It used to be that the new vegetable seed catalogs would start to show up in my mailbox sometime after New Years. Well times have changed and guess what arrived in my mailbox right around Thanksgiving? Yep, the first new vegetable seed catalog of the year.
Would you like to grow a vegetable in the garden that was prolific as grass in that you can cut it once, and cut it again, but it just continues to grow and yield additional harvests of delicious produce? Well that’s kind of the idea behind the veggies that are classified as cut and come again crops. Usually found in the form of leafy green vegetables, these baby veggies and micro-greens will provide you with the convenience of multiple harvests from a single planting.
If you’re not familiar with heirloom apples you may be surprised to discover just how many varieties of apples actually exist and can still be found growing in local orchards and backyard fruit gardens. Following is a partial listing of the heirloom apples being cultivated in Central Pennsylvania landscapes.
A recent article about rare backyard fruits described my first experience with the uncommon jujube fruit, which is also known as a Chinese Date. No, I wasn’t a bit impressed with this odd tree fruit that I had just tasted for the first time. Despite the so-so encounter with my first jujube I decided to keep an open mind about the worthiness of a jujube tree in the backyard edible landscape.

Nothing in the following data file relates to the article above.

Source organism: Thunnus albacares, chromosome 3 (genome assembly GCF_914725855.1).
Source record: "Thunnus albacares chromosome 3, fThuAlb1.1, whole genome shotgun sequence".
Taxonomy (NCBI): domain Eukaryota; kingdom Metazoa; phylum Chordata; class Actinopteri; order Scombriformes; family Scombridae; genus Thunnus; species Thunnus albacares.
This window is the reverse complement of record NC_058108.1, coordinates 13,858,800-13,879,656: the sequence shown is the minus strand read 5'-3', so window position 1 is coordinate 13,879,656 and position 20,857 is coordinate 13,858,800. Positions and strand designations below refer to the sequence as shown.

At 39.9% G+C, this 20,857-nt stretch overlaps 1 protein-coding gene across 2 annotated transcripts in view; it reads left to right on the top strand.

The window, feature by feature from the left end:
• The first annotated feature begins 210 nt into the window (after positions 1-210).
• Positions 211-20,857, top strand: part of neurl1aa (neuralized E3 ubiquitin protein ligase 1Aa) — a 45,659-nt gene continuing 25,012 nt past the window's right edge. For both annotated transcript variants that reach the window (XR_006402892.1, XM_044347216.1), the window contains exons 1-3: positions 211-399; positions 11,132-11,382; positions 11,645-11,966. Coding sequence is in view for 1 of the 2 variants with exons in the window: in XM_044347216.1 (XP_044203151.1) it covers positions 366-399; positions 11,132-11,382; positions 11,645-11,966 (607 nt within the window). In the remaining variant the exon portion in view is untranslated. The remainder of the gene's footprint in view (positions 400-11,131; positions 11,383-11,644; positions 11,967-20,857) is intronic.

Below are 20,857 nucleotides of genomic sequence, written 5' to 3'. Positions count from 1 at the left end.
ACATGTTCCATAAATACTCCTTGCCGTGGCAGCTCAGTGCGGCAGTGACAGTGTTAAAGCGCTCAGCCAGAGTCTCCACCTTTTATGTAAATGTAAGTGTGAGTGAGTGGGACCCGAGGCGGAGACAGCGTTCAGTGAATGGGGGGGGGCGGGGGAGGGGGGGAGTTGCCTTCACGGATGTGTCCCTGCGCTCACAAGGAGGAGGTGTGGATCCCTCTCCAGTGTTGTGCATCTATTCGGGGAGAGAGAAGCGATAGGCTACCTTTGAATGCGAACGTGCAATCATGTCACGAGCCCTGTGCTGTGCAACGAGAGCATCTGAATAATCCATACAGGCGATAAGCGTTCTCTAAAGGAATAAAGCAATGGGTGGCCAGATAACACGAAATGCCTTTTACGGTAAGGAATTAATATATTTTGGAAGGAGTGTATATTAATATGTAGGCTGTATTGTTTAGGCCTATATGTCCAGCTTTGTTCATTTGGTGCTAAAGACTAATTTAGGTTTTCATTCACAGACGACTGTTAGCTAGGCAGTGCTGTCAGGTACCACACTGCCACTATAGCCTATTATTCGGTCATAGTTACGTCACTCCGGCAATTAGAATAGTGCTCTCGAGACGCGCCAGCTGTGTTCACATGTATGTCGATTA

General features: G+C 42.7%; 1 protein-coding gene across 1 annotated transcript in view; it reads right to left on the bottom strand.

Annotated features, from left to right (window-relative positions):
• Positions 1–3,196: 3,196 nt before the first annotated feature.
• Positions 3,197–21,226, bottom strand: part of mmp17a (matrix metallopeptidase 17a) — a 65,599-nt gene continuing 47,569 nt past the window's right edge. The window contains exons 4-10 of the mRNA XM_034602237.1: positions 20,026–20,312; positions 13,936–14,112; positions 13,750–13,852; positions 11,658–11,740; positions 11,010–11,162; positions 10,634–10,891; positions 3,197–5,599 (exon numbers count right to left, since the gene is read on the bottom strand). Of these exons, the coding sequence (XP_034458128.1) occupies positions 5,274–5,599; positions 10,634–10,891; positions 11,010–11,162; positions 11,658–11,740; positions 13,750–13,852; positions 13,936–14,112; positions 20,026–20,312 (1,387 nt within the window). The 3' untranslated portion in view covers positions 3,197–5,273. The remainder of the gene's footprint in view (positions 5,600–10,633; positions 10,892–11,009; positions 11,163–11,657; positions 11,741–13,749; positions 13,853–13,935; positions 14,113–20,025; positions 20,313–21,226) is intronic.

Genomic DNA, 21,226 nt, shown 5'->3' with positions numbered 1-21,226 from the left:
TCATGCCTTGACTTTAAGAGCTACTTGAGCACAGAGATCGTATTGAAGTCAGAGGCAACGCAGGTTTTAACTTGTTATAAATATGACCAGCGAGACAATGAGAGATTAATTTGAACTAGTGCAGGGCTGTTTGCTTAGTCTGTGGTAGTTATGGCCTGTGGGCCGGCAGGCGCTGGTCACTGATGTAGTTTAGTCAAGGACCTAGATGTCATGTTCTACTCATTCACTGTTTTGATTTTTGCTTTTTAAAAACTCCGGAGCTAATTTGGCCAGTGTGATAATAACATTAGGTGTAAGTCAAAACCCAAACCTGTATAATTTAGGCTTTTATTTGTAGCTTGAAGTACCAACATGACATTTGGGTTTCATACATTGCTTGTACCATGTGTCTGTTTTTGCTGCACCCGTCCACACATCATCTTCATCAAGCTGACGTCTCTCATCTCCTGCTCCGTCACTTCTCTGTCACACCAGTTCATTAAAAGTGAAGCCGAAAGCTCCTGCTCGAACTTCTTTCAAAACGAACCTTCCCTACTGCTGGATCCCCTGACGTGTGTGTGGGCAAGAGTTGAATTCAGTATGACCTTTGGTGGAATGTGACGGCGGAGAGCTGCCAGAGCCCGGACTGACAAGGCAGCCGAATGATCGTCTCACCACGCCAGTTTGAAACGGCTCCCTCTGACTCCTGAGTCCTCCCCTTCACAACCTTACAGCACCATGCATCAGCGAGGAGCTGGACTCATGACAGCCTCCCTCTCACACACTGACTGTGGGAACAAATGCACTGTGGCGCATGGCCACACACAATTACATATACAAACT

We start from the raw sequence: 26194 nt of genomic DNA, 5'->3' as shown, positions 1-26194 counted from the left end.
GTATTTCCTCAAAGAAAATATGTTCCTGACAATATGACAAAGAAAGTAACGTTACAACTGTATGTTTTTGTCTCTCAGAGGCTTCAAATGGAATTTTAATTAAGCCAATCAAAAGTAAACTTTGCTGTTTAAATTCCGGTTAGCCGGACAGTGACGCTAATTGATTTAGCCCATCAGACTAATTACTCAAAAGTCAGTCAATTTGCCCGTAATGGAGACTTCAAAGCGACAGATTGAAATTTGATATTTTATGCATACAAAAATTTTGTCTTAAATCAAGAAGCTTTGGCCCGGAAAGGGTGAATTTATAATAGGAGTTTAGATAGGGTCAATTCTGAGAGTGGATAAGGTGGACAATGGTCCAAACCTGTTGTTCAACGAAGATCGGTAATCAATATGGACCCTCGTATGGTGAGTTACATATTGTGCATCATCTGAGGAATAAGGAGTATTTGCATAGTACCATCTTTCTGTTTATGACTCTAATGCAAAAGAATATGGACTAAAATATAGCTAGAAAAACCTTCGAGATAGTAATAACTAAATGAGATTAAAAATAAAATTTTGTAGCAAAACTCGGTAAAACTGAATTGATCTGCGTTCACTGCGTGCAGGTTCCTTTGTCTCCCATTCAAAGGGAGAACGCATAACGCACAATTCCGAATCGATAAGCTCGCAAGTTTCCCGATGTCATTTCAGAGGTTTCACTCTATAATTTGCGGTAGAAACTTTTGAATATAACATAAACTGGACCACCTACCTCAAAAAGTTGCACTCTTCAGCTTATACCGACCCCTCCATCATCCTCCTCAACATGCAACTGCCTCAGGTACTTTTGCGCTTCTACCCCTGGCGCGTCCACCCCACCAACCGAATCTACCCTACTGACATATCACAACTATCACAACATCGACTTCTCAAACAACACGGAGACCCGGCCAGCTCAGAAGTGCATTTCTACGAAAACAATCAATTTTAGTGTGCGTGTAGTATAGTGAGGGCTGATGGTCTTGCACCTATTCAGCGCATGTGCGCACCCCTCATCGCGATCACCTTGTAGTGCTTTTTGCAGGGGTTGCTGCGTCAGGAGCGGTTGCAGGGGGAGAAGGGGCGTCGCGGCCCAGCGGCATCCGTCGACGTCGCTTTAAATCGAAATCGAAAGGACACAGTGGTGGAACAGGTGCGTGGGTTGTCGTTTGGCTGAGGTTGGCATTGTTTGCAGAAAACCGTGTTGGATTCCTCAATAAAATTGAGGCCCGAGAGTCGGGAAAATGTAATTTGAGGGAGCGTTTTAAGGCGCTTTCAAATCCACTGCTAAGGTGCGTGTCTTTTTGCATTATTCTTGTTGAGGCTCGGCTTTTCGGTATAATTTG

Sure, I heard the freeze warnings that were broadcast over the weekend, but who pays much attention to the weatherman’s predictions these days? Besides the leafy greens and fall vegetables that occupy most of the garden have been anxiously awaiting a heavy frost to tickle and sweeten their hardy leaves for weeks already.
While we’ve been enjoying balmy weather and an extended summer season here in Pennsylvania, I’ve started noticing reports of fall frosts striking gardens in other regions. Things are slowing down and some of the garden bloggers have closed up shop for the winter, but here are a few interesting links form around the Internet:
While the most common fruit at the tasting was the apple, there were a number of rare and unusual types of fruits available for sampling including; paw paws, cactus pears, ju jube fruits (aka Chinese dates), home grown nuts, hardy kiwis, and assorted varieties of persimmons. These fruits may sound foreign and exotic, but they were all grown and harvested from the landscapes and gardens of the association’s members, or in some cases picked from trees growing wild in the local countryside.
Ever since an earlier article about a couple of Goji Berry plants that I purchased for the garden, there has been a lot of interest and more than a few ideas exchanged on this site related to growing Goji Berries. Here’s a recent question that I received from Terry regarding winter care for his gojis [...]